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Is an environmental education "center" a building, or is it the lands on which the building sits? Truly, it's some of each. The destination is the outdoors, but the gateway--where we are introduced to the features we may encounter while we're on the trail, and where we find knowledgeable staff who can answer our questions--is the building.

This summer, the new visitor center building at Five Rivers Environmental Education Center in Delmar (Albany County) was opened to the public. With large windows welcoming natural light, you may be indoors briefly, but it's not long before you're drawn outdoors, into the natural world. If the structure has fulfilled its purpose, you've already learned a little about what you may encounter before you step outdoors. And now you'll have the opportunity to see and explore it firsthand.

Caption: We learn from and are inspired by our past. The Civilian Conservation Corps and the Delmar Experimental Game Farm are a big part of Five Rivers' history, and are highlighted in the historic timeline in the visitor center. Artifacts and stories from Five Rivers' past bring history to life.

Caption: Snow adds to winter fun. Snowshoeing programs at Five Rivers introduce visitors of all ages to this classic winter sport.

Caption: Visitors are invited to look, listen, touch and smell as they learn about the habitats, history, and wildlife of Five Rivers.

Caption: Celebrating our past while we look to the future: Ray Perry (center), Director at Five Rivers, stands with former directors Alan Mapes (left) and Craig Thompson (right) in front of the new visitor center.

Caption: More than 225 birds are among the species found at Five Rivers since record-keeping began in the early 1970s. Early morning bird walks in May and September provide opportunities to monitor migration. Participation in the annual New Year's Day Bird Count and the Backyard Bird Count in February encourages citizen science.

Caption: The new building showcases numerous "green" building techniques, such as using locally harvested trees for the support columns, and is slated for LEED certification, recognizing its sustainability achievement. In addition, the green roof improves the building's energy efficiency, providing insulation and contributing to stormwater management. It also provides a home to nesting birds, and is a source of nectar and pollen for the center's resident honey bees, as well as native pollinators.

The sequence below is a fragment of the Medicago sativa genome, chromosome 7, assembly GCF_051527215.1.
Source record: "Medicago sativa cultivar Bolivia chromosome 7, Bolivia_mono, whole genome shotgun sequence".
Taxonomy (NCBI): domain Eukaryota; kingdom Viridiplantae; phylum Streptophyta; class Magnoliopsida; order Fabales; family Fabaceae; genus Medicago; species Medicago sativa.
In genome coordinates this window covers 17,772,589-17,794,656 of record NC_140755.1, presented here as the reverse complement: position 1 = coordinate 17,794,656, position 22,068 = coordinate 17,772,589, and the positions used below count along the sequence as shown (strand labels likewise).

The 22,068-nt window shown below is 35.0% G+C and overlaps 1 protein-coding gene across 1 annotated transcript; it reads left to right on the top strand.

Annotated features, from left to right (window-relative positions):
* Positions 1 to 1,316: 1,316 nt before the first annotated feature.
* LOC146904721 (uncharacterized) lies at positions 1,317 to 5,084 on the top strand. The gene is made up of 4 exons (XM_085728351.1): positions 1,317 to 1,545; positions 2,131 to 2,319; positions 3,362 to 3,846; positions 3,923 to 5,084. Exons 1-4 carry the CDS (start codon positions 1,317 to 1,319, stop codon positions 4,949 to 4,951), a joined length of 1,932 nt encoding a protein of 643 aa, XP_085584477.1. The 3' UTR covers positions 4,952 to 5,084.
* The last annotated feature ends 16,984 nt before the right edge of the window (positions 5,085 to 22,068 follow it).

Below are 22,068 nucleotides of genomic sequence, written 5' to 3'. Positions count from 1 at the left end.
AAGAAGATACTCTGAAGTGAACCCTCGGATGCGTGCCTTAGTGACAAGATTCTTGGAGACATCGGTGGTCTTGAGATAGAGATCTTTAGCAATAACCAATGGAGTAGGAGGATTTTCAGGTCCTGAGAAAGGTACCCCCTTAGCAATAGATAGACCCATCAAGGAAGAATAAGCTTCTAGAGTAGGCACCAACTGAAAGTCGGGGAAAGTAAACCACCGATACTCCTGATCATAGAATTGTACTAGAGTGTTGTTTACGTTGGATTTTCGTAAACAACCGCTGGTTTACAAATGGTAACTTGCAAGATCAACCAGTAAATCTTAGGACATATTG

Caption: Visitors enjoy a number of interactive displays.

Caption: Healthy forests aren't just for exploration--sometimes they're delicious! Maple syrup programs take place each March at Five Rivers. Taking part has become an annual tradition for Capital Region schools and families.

Caption: One of the highlights of the new visitor center is a favorite feature retained from the old building: a custom-painted mural of Beaver Pond, by the late Wayne Trimm. Details emerge for those who take the time to look closely. True aficionados may find all of the 120+ birds, mammals, insects, plants, etc. incorporated into the mural.

Gina Jack: Educator & Environmental Enthusiast

Gina Jack, an environmental educator at DEC's Five Rivers Environmental Education Center, knows there are many ways to teach people about the environment. She believes handson outdoor experiences are important for all ages, and that they provide an excellent complement to classroom studies for school-aged children. Gina helps children and adults understand, experience and enjoy the wonders of nature through programs and exhibits at Five Rivers, where she notes "there's always something interesting to see."

Gina's interest in conservation education and environmental education began in high school when she was a summer camp counselor. As a Recreation major at the University of Waterloo in Ontario, Canada, she benefitted from internships at a variety of outdoor education programs, including a summer spent as an intern interpreter in Yosemite National Park.

In 2007, Gina was hired as the first editor for DEC's Conservationist for Kids magazine, where she shared her enthusiasm for the outdoors with young readers. She moved to Five Rivers in 2013. She loves to watch the excitement of children as they enter the new Visitor Center. "They walk in the door and their eyes pop, and they say 'wow.' I love that 'wow' factor, what Rachel Carson referred to as a sense of wonder." Gina hopes what visitors see and learn at Five Rivers will further boost their environmental interest and stewardship.

Gina lives in Glenmont with her husband, Kevin, and daughters Jennifer and Lauren. They love exploring New York State's hidden corners together, from Manhattan to Malone and Buffalo to Ballston Spa. That outdoor spirit is evident at Five Rivers, where she helps people to discover and enjoy nature.

If you go ...

Five Rivers Environmental Education Center 56 Game Farm Road, Delmar, NY 12054 (Albany County)

Phone 518-475-0291 Email

Online program calendar

New Year's Day Bird Count--January 1, 2018

Great Backyard Bird Count--February 16-19, 2018

Maple Sugar Open Houses--March 10, 17 and 24, 2018 from 1:30 to 3:30 PM

By Gina Jack DEC photos
COPYRIGHT 2017 New York State Department of Environmental Conservation
No portion of this article can be reproduced without the express written permission from the copyright holder.
Copyright 2017 Gale, Cengage Learning. All rights reserved.

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Author:Jack, Gina
Publication:New York State Conservationist
Date:Dec 1, 2017
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